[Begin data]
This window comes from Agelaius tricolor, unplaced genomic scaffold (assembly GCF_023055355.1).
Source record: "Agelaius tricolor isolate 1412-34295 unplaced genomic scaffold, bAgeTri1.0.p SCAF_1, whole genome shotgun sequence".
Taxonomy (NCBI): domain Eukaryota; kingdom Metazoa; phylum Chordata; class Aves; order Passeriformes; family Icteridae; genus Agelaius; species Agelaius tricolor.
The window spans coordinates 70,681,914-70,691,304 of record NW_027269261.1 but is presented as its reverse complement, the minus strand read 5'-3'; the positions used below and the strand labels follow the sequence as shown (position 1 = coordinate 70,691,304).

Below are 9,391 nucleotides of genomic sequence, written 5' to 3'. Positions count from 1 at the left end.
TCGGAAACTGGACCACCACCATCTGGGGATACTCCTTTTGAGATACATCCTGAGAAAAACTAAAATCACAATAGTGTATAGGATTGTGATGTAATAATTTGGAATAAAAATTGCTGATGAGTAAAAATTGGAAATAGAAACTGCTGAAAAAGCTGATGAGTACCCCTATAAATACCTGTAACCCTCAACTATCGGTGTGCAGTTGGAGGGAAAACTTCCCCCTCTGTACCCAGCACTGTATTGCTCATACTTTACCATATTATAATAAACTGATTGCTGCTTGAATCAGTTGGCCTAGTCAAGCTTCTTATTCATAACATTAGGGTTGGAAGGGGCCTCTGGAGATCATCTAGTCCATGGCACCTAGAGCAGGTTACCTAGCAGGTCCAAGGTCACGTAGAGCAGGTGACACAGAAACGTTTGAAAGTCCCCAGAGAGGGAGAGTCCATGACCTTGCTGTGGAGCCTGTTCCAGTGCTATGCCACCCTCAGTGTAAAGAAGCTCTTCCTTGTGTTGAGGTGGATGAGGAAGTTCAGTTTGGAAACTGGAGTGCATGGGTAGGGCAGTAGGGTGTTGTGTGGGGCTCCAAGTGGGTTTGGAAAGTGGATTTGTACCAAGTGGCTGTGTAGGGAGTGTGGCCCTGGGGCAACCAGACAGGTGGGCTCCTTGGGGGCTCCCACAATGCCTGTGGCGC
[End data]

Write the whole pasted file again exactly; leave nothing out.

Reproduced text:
This window comes from Agelaius tricolor, unplaced genomic scaffold (assembly GCF_023055355.1).
Source record: "Agelaius tricolor isolate 1412-34295 unplaced genomic scaffold, bAgeTri1.0.p SCAF_1, whole genome shotgun sequence".
Taxonomy (NCBI): domain Eukaryota; kingdom Metazoa; phylum Chordata; class Aves; order Passeriformes; family Icteridae; genus Agelaius; species Agelaius tricolor.
The window spans coordinates 70,681,914-70,691,304 of record NW_027269261.1 but is presented as its reverse complement, the minus strand read 5'-3'; the positions used below and the strand labels follow the sequence as shown (position 1 = coordinate 70,691,304).

Below are 9,391 nucleotides of genomic sequence, written 5' to 3'. Positions count from 1 at the left end.
TCGGAAACTGGACCACCACCATCTGGGGATACTCCTTTTGAGATACATCCTGAGAAAAACTAAAATCACAATAGTGTATAGGATTGTGATGTAATAATTTGGAATAAAAATTGCTGATGAGTAAAAATTGGAAATAGAAACTGCTGAAAAAGCTGATGAGTACCCCTATAAATACCTGTAACCCTCAACTATCGGTGTGCAGTTGGAGGGAAAACTTCCCCCTCTGTACCCAGCACTGTATTGCTCATACTTTACCATATTATAATAAACTGATTGCTGCTTGAATCAGTTGGCCTAGTCAAGCTTCTTATTCATAACATTAGGGTTGGAAGGGGCCTCTGGAGATCATCTAGTCCATGGCACCTAGAGCAGGTTACCTAGCAGGTCCAAGGTCACGTAGAGCAGGTGACACAGAAACGTTTGAAAGTCCCCAGAGAGGGAGAGTCCATGACCTTGCTGTGGAGCCTGTTCCAGTGCTATGCCACCCTCAGTGTAAAGAAGCTCTTCCTTGTGTTGAGGTGGATGAGGAAGTTCAGTTTGGAAACTGGAGTGCATGGGTAGGGCAGTAGGGTGTTGTGTGGGGCTCCAAGTGGGTTTGGAAAGTGGATTTGTACCAAGTGGCTGTGTAGGGAGTGTGGCCCTGGGGCAACCAGACAGGTGGGCTCCTTGGGGGCTCCCACAATGCCTGTGGCGC